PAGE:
Theodor W. Adorno

(Literary Masterpieces, Volume 2)

Detlev Claussen has designed the biography Theodor W. Adorno so that each chapter stands on its own, and he views Theodor Adorno’s work as a “palimpsest” of overlapping ideas. He begins his account of Adorno’s life and work by immediately introducing the name of Johann Wolfgang von Goethe, an “exemplary genius” to whom he compares Adorno, the One Last Genius of the subtitle. The precocious Adorno was born on September 11, 1903, in Frankfurt am Main, Germany. His father, Oscar Alexander Wiesengrund, was a prosperous wine merchant, and his mother, Maria Barbara, born Calvelli-Adorno, was a talented musician. His father was an assimilated Jew, and his mother was a Catholic. In 1933 Adorno was expelled by the Nazis.

Adorno’s comfortable bourgeois childhood was spent on the Frankfurt street known as Schöne Aussicht (beautiful prospect). In his teens, Adorno became close to Siegfried Kracauer, fourteen years his senior and from a lower-middle-class background that, Claussen surmises, must have “disconcerted” the “adored prodigy” Adorno. Claussen stresses the importance for Adorno’s early years of the poet Heinrich Heine, who as a successful Jew represented a “social metaphor” for the aspiring Jewish middle classes but whose memory was desecrated by the Nazis. The main themes of Dialektik der Aufklärung (1944; Dialectic of Enlightenment, 1972), Adorno’s major work, written with Max Horkheimer, are foreshadowed in Heine, Claussen says, referring to “the idea of the inexorable advance of a modern, enlightened culture that liberates self-destructive forces.”

Felix Weil, born in 1898, was to play an important role in the lives of both Adorno and Horkheimer. He was heir to millions from his family’s huge trade in grain, and in 1918 he joined the short-lived Workers and Soldiers Council in Frankfurt. This experience eventually led him to financing in 1923 the Institute for Social Research, “the product of the spirit of practical socialism” and the professional home for many years of Adorno and the other Critical Theorists, especially Horkheimer, who became its director in 1930. The ideology of the Institute for Social Research soon became clear with the declaration of the First Marxist Work Week, an event that brought the Hungarian aristocrat György Lukács into prominence. Adorno and Kracauer had already read Lukács’s early Die Théorie des Romans (1920; The Theory of the Novel, 1971), an indictment of science for its influence on thought that was followed in 1923 by Geschichte und Klassenbewusstsein (History and Class Consciousness, 1971), an idealizing version of communism.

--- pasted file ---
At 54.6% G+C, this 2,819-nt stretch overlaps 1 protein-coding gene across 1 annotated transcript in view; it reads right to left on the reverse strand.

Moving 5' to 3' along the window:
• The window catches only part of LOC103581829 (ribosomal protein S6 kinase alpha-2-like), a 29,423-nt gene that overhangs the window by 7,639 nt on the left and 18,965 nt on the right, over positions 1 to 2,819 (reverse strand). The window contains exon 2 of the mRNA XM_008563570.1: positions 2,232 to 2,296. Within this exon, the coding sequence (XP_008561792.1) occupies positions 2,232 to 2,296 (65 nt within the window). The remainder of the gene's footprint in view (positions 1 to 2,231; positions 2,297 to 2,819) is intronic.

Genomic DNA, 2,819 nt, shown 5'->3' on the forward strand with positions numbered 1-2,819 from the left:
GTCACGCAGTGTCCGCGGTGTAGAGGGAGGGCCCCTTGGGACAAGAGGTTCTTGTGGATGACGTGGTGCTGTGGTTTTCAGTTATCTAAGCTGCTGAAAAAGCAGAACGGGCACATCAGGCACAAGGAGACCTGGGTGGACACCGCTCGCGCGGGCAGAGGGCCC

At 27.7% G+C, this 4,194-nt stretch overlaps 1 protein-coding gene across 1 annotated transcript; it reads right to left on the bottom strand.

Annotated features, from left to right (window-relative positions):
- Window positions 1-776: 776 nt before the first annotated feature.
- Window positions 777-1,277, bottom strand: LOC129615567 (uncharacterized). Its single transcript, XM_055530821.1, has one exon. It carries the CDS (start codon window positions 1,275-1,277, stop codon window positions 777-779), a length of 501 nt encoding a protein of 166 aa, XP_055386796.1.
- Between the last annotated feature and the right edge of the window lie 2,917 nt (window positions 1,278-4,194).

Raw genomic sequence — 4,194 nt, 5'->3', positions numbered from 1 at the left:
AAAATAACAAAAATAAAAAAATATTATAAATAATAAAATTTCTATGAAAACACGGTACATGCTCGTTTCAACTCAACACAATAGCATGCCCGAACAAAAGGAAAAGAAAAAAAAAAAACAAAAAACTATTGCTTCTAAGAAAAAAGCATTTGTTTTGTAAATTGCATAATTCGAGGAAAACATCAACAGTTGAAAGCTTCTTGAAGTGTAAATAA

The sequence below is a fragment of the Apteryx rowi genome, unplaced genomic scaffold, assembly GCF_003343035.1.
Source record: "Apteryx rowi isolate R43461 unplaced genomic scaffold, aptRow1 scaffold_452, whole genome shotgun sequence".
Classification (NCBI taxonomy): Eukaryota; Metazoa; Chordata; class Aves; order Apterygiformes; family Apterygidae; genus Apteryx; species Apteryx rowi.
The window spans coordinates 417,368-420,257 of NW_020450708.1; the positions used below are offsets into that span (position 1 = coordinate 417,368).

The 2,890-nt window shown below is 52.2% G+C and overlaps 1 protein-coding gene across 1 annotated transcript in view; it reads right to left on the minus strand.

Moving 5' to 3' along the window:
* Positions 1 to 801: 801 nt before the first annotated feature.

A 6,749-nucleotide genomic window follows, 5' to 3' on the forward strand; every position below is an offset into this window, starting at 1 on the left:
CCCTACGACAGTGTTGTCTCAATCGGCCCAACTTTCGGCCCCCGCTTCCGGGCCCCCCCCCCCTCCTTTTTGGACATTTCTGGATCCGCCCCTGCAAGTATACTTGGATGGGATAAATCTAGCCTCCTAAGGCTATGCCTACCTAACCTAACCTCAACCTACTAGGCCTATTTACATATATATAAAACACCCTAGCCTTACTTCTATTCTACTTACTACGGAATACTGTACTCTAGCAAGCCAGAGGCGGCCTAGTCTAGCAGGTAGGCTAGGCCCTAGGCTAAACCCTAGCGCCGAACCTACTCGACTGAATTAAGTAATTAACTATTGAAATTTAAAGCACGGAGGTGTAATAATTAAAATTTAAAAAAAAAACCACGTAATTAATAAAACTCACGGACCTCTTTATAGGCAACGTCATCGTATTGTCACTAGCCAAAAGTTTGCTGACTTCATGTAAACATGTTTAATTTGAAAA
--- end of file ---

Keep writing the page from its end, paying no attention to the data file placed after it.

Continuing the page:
Adorno earned a doctorate from Frankfurt University in 1924, and in 1925 he went to Vienna to study musical composition with Alban Berg, an admirer of the brilliant composer Arnold Schoenberg. The brief sojourn in Vienna did not work out well for the immature Adorno, but it proved a turning point in his life, and it was at this time that he met Lukács.

Lukács’s influence can be seen in Adorno’s Habilitationsschrift (dissertation) in 1931 on Søren Kierkegaard, in which he rejects idealism as the prime bourgeois ideology, a theme that was to appear repeatedly in Negative Dialektik (1966; Negative Dialectics, 1973) and other works. The failure of the bourgeois class to change the world made social critics of Adorno, Kracauer, and Lukács, as well as of Adorno’s new friend Walter Benjamin, and for them “Marxism” meant the exhaustion of bourgeois society. It was a nervous Marxism, however, for, as Claussen notes of Benjamin, he closer he came to orthodox communism, the more he felt repelled by what it meant in practice.

After three years in New York, Adorno became Thomas Mann’s neighbor in Los Angeles, and Claussen devotes a whole chapter to Adorno’s contribution to the composition of Mann’s novel Doktor Faustus (1947; Doctor Faustus, 1948), the story of a composer, Adrian Leverkün, whose musical inventions “in reality” belong to Schoenberg. The relationship, however, was not without some clash of egos, with Mann’s daughter, Erika Mann, faulting Adorno for his account in 1962 of their working routines. Mann and Adorno both knew that Doctor Faustus would be “the last bourgeois novel in the German tradition,” as Claussen calls it. Adorno thus speaks of his being “non-identical,” a younger man than Mann and a different one. He was different in a further sense, for in 1942 he had dropped the surname Wiesengrund and become...

(The entire section is 1889 words.)


(Literary Masterpieces, Volume 2)

Library Journal 133, no. 4 (March 1, 2008): 84-85.

London Review of Books 30, no. 12 (June 19, 2008): 9-10.

Publishers Weekly 255, no. 6 (February 11, 2008): 64.

The Wall Street Journal 251, no. 91 (April 18, 2008): W5.